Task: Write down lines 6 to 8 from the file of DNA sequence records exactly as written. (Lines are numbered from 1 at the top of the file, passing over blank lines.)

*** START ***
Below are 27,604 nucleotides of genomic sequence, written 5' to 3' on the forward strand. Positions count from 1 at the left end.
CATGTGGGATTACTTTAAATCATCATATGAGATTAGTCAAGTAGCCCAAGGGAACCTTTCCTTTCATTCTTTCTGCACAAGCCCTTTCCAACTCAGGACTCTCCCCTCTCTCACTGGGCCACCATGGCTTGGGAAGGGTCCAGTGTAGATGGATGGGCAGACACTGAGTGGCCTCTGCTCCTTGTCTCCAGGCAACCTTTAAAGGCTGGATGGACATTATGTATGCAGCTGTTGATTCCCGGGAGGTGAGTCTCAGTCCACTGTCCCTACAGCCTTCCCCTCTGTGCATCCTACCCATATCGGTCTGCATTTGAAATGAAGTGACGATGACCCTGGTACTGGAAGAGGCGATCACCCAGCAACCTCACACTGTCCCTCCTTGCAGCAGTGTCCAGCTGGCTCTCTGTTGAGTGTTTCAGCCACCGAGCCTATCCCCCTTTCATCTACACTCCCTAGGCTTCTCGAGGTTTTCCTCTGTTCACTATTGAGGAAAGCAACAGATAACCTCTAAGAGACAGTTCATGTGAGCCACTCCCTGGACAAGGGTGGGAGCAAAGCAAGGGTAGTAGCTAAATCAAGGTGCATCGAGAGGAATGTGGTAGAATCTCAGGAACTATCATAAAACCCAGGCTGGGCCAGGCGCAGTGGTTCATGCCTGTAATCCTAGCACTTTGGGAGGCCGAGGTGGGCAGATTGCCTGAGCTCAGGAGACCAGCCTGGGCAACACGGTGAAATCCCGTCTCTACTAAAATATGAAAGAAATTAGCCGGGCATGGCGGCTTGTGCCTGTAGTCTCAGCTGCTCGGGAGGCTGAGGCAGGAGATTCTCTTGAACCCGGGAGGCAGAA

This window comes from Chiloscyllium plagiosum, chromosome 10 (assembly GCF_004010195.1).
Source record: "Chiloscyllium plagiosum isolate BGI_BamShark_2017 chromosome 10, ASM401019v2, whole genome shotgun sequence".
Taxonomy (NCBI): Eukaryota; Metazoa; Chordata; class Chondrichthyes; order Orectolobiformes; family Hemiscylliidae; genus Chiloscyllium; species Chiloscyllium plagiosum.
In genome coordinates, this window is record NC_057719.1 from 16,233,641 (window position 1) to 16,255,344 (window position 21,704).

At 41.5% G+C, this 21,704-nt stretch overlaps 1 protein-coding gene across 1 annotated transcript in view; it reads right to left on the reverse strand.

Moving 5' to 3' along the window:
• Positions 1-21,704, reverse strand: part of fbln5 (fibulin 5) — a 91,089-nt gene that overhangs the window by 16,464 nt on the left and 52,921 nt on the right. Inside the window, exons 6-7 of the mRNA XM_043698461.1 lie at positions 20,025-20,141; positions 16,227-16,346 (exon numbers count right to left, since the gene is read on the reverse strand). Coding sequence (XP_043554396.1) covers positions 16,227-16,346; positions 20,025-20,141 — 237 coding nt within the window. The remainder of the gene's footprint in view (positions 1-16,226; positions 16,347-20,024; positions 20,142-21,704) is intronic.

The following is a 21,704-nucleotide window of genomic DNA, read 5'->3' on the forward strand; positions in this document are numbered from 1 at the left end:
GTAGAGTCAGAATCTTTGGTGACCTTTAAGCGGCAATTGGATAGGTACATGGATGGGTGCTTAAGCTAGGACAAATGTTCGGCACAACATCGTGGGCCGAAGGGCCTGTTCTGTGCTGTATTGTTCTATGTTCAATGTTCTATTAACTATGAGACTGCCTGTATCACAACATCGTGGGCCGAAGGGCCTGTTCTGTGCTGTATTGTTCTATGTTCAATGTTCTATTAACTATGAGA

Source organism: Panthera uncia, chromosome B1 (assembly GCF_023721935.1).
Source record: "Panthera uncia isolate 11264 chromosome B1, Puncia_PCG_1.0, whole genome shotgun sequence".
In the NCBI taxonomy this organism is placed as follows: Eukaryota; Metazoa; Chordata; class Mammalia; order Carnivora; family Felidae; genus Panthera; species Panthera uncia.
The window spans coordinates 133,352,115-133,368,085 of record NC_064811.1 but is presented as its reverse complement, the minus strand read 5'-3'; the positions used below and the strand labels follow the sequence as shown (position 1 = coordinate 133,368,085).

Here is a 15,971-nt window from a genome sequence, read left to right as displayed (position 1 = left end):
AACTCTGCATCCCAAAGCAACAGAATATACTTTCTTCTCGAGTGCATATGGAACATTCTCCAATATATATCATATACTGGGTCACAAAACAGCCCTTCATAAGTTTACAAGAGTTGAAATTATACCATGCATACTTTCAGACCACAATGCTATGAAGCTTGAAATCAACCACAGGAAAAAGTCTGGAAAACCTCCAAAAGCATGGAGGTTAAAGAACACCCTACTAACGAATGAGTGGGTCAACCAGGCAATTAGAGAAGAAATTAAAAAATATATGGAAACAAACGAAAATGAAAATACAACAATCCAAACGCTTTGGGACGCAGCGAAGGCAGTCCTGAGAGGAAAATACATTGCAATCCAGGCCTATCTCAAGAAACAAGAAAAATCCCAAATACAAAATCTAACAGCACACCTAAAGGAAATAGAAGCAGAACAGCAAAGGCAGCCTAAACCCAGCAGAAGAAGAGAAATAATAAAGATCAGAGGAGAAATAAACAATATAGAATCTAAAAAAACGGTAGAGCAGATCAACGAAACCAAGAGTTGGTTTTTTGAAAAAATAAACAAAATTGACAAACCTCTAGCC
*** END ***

In genome coordinates, this window is record NC_057719.1 from 16,233,641 (window position 1) to 16,255,344 (window position 21,704).

At 41.5% G+C, this 21,704-nt stretch overlaps 1 protein-coding gene across 1 annotated transcript in view; it reads right to left on the reverse strand.

Moving 5' to 3' along the window: